Eight Bells: Olaf Harken 1939-2019

Author:
Publish date:
yandy-600x

Olaf Harken, who along with his brother, Peter, created the now legendary sailing hardware company Harken in Pewaukee Wisconsin, has died. He was 80-years-old and is survived by his wife of 47 years, Ruth, three daughters, four granddaughters and one grandson.

When Olaf and Peter were inducted into the National Sailing Hall of Fame in 2014, he explained the brothers’ business philosophy in the following terms: “When trying new stuff our rule is to ask, 'If it all goes bad, can we survive?' Then we go to the bar and forget what we just said and do it anyway!”

“Peter and I were not very smart,” Olaf also said in his 2015 memoir Fun Times in Boats, Blocks & Business, “but we did know that success is linked directly to trust and treating people with dignity, and maybe a little sprinkling of humor.”

Earlier today, shortly after his brother’s death, Peter told an assembly of Harken members: “My brother did all the hard work, so I could have all the fun. During the days when the company was just getting going, Olaf was in charge of the money. He kept us in business. If I had been in charge of that we would have been in big trouble. His legacy is in this culture. So, let’s just keep doing what we do. Just keep getting better. You are a great family. Thanks a lot. He’ll be watching you, so no sloughing off!”

Olaf was born of Dutch and Swedish parents in Indonesia at the beginning of World War II. In 1941 the Japanese attacked Indonesia. During the fighting, Peter, Olaf and their Swedish mother, Ulla, managed to escape to Borneo. Their Dutch father, Joe joined the very small Dutch army and helped fight the Japanese until his capture. Joe was imprisoned for five years and was not liberated until the end of the war. Meanwhile, Peter, Olaf and Ulla lived first in Borneo then New Zealand and Australia before finally being shipped to San Francisco in 1944. Here they were reunited with their father in 1946 after the war was over.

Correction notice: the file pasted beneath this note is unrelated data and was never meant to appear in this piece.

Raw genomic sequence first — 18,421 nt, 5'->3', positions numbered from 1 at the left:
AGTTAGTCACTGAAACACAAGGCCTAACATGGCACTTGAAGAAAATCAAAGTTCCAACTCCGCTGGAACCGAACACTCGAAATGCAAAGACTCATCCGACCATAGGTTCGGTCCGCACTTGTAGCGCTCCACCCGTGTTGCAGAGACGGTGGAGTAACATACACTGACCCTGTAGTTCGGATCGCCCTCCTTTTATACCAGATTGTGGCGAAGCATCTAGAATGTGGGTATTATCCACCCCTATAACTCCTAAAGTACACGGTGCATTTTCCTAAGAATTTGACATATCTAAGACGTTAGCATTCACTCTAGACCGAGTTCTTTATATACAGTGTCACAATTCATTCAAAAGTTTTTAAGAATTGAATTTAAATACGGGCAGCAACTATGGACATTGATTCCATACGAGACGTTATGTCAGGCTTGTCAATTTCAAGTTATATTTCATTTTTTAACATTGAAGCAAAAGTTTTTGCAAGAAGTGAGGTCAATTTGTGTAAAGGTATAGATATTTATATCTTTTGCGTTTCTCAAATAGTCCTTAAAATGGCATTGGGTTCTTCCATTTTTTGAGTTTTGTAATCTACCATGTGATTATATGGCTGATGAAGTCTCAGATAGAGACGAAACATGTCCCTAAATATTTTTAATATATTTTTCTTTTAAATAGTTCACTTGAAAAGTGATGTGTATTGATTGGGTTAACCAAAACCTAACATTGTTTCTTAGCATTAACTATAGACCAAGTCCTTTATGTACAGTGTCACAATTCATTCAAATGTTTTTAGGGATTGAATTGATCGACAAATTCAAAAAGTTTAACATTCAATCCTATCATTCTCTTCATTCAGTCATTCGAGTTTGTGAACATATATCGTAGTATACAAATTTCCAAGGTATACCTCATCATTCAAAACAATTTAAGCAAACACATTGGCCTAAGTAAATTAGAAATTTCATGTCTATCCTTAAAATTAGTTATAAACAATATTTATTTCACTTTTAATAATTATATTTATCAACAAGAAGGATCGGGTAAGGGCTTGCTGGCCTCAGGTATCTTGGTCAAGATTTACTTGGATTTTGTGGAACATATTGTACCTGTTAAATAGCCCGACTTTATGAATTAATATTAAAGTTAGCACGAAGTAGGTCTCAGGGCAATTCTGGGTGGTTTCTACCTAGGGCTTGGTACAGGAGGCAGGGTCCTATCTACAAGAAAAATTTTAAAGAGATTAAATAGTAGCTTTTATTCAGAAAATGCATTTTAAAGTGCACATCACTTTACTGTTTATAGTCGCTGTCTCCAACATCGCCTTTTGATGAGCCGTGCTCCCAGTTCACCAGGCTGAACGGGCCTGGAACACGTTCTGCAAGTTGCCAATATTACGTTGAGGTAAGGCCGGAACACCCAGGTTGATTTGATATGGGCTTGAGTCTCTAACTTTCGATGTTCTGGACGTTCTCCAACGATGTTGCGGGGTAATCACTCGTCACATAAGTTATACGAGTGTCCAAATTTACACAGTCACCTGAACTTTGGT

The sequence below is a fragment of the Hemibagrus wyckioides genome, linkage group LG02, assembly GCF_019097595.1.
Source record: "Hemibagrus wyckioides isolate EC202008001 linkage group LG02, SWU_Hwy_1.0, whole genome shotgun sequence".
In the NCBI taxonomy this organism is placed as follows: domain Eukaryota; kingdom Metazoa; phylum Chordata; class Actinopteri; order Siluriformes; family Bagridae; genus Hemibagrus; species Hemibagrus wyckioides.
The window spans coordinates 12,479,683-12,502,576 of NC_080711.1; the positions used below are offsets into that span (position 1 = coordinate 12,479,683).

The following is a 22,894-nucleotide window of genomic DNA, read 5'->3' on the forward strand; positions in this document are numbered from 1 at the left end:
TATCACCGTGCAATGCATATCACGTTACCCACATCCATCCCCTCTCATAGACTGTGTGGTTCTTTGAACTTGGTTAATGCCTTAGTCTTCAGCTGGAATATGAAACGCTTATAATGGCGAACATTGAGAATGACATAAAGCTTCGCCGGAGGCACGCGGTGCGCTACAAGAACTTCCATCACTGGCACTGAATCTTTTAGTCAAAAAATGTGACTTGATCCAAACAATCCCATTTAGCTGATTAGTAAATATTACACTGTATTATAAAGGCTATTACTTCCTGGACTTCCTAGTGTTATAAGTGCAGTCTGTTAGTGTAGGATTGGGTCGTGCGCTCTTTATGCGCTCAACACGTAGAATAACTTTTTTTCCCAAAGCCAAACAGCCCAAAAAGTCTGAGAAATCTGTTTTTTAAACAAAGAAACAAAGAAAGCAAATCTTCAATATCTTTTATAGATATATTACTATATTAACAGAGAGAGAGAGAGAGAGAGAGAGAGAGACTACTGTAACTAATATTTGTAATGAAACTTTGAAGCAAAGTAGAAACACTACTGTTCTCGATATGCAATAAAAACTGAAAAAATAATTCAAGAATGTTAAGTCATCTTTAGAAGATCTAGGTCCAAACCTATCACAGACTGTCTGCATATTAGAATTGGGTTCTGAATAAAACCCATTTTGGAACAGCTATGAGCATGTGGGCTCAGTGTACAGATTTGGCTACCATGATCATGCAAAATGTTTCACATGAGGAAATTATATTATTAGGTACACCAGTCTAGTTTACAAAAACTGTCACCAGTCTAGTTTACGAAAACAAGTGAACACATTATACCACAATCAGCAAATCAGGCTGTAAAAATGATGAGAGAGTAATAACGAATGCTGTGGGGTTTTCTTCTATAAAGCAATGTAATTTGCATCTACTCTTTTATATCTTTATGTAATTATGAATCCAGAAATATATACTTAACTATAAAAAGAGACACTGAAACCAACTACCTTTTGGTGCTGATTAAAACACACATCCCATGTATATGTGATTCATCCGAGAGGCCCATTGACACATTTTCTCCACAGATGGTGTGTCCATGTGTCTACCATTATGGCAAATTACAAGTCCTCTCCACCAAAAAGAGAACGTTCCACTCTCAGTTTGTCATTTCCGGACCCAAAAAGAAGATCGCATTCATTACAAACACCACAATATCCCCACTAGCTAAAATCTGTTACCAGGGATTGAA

After studying at Georgia Tech, Olaf Harken took an engineering job in New York City, but in 1967 he returned to Wisconsin to help Peter build boats for the college market. "Why I made that decision then I'll never know," said Olaf. Their first year together made $3,800. Nonetheless, they hung on, in the process creating a global company with offices stretching from Australia to Poland and Italy that has long since become synonymous with sailing excellence in the truest sense of the word.

Beyond that, Olaf was both a great sailor and a great guy in general. He will be missed.

For more on Olaf Harken and the company he and his brother, click here.

October 2019

Related

01-LEAD-View-of-the-Bow

Know-How: Marlinspike Seamanship in the Arctic

I was crewing aboard a boat named Breskell, a 51ft cutter-rigged, cold-molded, mahogany sloop. We were voyaging from St. John’s, Newfoundland, to Port Townsend, Washington, via the Northwest Passage. A few days before setting sail, the captain, Olivier Huin, asked me to secure ...read more

Prop-Coat-Barnacle-Barrier-Quart-No-Background

Gear: Prop Coat Barnacle Barrier

Prop Coat Barnacle Barrier 1792 is now available in a quart-size can and, as always, can be used on all underwater metals, including saildrives, shafts, strainers and folding and non-folding props. Two or three coats are recommended, after which the coating will purportedly ...read more

DY_171021_6877

Boat Review: Seawind 1600

Seawind Catamarans introduced its 52ft 1600 model in Europe last year, where the boat promptly started winning awards. The more jaded among us may look askance at such things, especially when it comes to a bluewater-rated catamaran billed as a providing a combination of ...read more

01-LEAD-Sailing-upwind.-300-dpi

Cruising: Australia’s Rugged Southern Coast

After a hard 33-day crossing in the Roaring Forties from Cape Town, South Africa, Jeannie, my wife and shipmate of over four decades, and I arrived to kiss the dock in Albany, a small but well-serviced Victorian town on Australia’s southwestern coast. We were glad the trip was ...read more